We are used to getting our needs fulfilled in the modern world, and Yom Kippur is a glorious reminder of how dependent and miserable we can be without water and food we take for granted.
On the other hand, practicing Yom Kippur major prohibitions teaches you that while depriving yourself from basic needs creates suffering, you can still survive for a short period without fulfilling your basic needs and desires. Our society is consumption-oriented; we consume what we want when we want it. We lose freedom by confusing between what we want with what we actually need. Yom Kippur allows you to understand better the things you really need, and teaches you discipline. After the fasting, you can more easily say no to whatever you feel you need right now, based on your experience in that special day. Yom Kippur also shows you your strength. There is power in experiencing first hand the ability to survive for a while without the most basic things. We are strong beings, flexible to fix situations even when we have nothing to eat or drink.
A day of fasting and abstention will involve self suffering. This suffering will also make it easier to understand the suffering of others from hunger, weakness, and disease. The hardship and poverty you see on the news becomes your own distilled and controlled reality for a short time.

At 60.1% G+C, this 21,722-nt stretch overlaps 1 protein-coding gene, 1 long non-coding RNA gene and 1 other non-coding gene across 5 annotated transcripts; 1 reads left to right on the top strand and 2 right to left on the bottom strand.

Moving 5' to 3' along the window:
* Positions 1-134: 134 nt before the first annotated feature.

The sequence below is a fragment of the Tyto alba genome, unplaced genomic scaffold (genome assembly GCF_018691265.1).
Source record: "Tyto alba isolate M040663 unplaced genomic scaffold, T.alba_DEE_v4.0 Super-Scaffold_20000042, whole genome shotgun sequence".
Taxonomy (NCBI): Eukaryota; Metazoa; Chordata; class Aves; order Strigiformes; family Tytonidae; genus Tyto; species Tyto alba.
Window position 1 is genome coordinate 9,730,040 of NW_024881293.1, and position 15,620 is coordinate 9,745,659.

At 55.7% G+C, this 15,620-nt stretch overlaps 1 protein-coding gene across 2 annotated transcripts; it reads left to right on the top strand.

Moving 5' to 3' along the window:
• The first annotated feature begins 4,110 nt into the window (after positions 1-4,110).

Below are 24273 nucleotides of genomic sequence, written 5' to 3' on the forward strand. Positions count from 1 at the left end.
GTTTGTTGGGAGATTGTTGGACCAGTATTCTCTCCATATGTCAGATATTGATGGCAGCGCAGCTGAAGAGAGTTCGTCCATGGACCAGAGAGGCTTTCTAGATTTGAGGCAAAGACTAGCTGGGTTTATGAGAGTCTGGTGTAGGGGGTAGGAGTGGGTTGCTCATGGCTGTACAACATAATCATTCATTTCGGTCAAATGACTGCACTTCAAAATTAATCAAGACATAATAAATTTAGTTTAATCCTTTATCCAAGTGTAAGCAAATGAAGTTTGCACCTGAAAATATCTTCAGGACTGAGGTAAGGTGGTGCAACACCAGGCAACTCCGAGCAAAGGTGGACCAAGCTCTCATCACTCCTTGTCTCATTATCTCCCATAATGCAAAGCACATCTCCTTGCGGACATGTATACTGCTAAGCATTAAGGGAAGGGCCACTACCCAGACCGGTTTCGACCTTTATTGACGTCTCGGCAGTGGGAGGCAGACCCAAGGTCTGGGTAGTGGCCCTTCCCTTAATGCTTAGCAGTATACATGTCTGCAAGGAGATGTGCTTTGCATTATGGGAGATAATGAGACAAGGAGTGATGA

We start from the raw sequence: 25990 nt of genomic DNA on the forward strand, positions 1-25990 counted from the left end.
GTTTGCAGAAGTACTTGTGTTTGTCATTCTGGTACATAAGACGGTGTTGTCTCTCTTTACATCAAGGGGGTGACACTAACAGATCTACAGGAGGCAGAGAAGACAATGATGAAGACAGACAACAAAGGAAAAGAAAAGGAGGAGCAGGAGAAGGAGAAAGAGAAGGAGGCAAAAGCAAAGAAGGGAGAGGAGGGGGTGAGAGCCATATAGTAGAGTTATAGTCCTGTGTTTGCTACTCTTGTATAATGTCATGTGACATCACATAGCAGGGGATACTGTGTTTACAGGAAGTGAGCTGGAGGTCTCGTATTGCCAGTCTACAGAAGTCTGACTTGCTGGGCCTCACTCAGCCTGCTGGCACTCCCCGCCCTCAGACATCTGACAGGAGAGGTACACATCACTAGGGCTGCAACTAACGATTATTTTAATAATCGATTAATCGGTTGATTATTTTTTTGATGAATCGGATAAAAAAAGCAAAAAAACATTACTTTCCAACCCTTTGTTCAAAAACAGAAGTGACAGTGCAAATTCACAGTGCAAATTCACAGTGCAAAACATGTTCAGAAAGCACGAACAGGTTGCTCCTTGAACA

Before we end this article, a recommended poem written centuries ago by Ibn Ezra is sung on the eve of Yom Kippur, here it is performed by Meir Banai. Part of the holiday consists of remorse and repenting sins, to god and yourself and the lyrics reflects it:
To you my soul, my self, my skin with my corpse. To you my eyes, my ideas, my trust and hope. To you I resemble, to you I don’t resemble. To you I scream, to you I stick, until I am back to my land. And what am I? And what is my life? And what is my strength? A straw in the wind, how will you remember my mistakes?
In conclusion, Yom Kippur is a great opportunity for internal celebration, growth and self-calibration. Milarepa, a Tibetan spiritual leader, once said “My religion is to live and die without regrets”. Yom Kippur can help you do exactly that. Celebrate while you can.